Archive for Friday, October 18, 2002

N. Korea weapons program prompts diplomatic flurry

October 18, 2002

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— North Korea's declared determination to become the world's eighth nuclear power has prompted a flurry of U.S. diplomatic activity as the Bush administration, its policy of engagement with Pyongyang discredited, ponders its next steps.

Undersecretary of State John Bolton met Thursday with officials in China, a major trading partner of North Korea's and perhaps the one country capable of extracting concessions from the communist nation through economic sanctions, an administration official said.

At the White House, reporters were told the Chinese were stunned upon learning of North Korea's acknowledgment to U.S. officials that it was pursuing a nuclear weapons program.

A U.S. delegation had confronted North Korea with evidence gathered over the last several months, including recent bills of sale, that Pyongyang had been working to enrich uranium for nuclear weapons. That equipment most likely was part of a gas centrifuge program to separate the weapons-grade uranium from ordinary fuel-grade uranium, private analysts said Thursday.

North Korea's earlier nuclear efforts relied on plutonium, which makes smaller, lighter bombs but is much more difficult to produce and work with than enriched uranium.

White House spokesman Scott McClellan said President Bush thought North Korea's admission was "troubling, sobering news." He said Bush was seeking a peaceful solution.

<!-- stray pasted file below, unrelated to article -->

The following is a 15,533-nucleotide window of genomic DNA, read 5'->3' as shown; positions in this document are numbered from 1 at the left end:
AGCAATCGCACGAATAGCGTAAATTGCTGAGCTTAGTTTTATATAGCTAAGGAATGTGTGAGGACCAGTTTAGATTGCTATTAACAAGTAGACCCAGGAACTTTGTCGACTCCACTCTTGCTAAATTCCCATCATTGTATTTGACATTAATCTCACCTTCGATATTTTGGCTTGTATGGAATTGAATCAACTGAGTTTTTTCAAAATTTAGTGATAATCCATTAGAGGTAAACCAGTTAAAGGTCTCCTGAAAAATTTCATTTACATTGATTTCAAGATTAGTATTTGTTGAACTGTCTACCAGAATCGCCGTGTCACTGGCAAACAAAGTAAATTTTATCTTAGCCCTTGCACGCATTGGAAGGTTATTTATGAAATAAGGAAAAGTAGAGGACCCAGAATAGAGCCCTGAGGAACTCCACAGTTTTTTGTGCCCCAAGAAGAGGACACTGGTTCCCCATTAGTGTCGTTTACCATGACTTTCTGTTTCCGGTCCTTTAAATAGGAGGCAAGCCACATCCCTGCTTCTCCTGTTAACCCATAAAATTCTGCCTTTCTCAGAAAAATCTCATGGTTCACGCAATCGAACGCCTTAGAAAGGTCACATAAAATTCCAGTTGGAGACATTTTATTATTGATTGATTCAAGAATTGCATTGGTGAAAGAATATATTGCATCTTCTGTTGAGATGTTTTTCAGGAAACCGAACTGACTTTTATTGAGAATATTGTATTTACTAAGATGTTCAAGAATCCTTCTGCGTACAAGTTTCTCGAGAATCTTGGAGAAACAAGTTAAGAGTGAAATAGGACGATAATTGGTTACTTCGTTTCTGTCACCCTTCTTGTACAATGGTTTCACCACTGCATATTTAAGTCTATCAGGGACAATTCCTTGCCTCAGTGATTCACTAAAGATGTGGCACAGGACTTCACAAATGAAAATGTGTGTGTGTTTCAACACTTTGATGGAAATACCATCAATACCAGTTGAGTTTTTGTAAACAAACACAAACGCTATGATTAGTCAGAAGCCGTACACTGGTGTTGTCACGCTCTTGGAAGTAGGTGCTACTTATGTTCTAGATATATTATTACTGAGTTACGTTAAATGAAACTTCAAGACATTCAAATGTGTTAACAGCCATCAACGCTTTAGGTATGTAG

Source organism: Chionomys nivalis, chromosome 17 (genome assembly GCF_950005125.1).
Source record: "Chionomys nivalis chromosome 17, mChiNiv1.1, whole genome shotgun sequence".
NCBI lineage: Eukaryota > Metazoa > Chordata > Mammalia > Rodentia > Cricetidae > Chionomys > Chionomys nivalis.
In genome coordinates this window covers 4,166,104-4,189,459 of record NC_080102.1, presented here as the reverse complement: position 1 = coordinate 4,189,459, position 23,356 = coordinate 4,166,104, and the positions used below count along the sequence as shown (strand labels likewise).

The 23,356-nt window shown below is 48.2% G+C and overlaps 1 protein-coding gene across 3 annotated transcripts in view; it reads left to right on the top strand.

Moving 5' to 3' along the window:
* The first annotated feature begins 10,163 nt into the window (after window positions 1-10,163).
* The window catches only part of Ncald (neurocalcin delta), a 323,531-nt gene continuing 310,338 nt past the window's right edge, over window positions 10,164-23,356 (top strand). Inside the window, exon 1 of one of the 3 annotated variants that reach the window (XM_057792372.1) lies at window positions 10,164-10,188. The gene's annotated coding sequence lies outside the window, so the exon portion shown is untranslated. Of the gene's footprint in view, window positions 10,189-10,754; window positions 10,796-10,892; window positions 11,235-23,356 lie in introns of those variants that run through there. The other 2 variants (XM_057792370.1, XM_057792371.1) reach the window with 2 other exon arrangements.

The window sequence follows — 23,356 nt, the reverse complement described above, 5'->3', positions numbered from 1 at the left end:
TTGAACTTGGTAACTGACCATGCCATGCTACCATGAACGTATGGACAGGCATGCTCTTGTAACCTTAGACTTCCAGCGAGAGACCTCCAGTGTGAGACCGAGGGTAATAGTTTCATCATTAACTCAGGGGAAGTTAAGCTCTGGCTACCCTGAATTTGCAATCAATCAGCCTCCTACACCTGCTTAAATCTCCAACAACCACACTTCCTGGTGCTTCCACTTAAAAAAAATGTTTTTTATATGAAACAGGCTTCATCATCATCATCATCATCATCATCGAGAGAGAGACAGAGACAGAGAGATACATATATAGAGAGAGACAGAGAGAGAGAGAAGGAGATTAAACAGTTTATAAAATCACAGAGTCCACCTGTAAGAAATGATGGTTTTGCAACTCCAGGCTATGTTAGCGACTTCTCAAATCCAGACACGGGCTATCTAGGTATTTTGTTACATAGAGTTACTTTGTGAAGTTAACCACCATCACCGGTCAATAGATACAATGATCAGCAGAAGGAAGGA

Privately, White House officials said Bush and his senior advisers decided to confront the problem in a low-key fashion. Bush, for example, made no public statements on it Thursday.

Stressing the diplomatic approach, National Security Adviser Condoleezza Rice said, "I think were going to see that no one wants to have a nuclear-armed North Korea and that effective international pressure may have an effect on North Korea."

China, Russia, Japan and South Korea are among the countries that have a stake in a nuclear-free North Korea, Rice said in an interview for the Thursday edition of ABC's "Nightline."

It was not clear to U.S. officials whether North Korea actually has a nuclear capability or whether it is still in development. At a minimum, North Korea apparently is close to joining the United States, China, Russia, Britain, France, India and Pakistan as declared nuclear powers.

Israel is thought to have hundreds of nuclear warheads but has never confirmed it has a nuclear weapons program.

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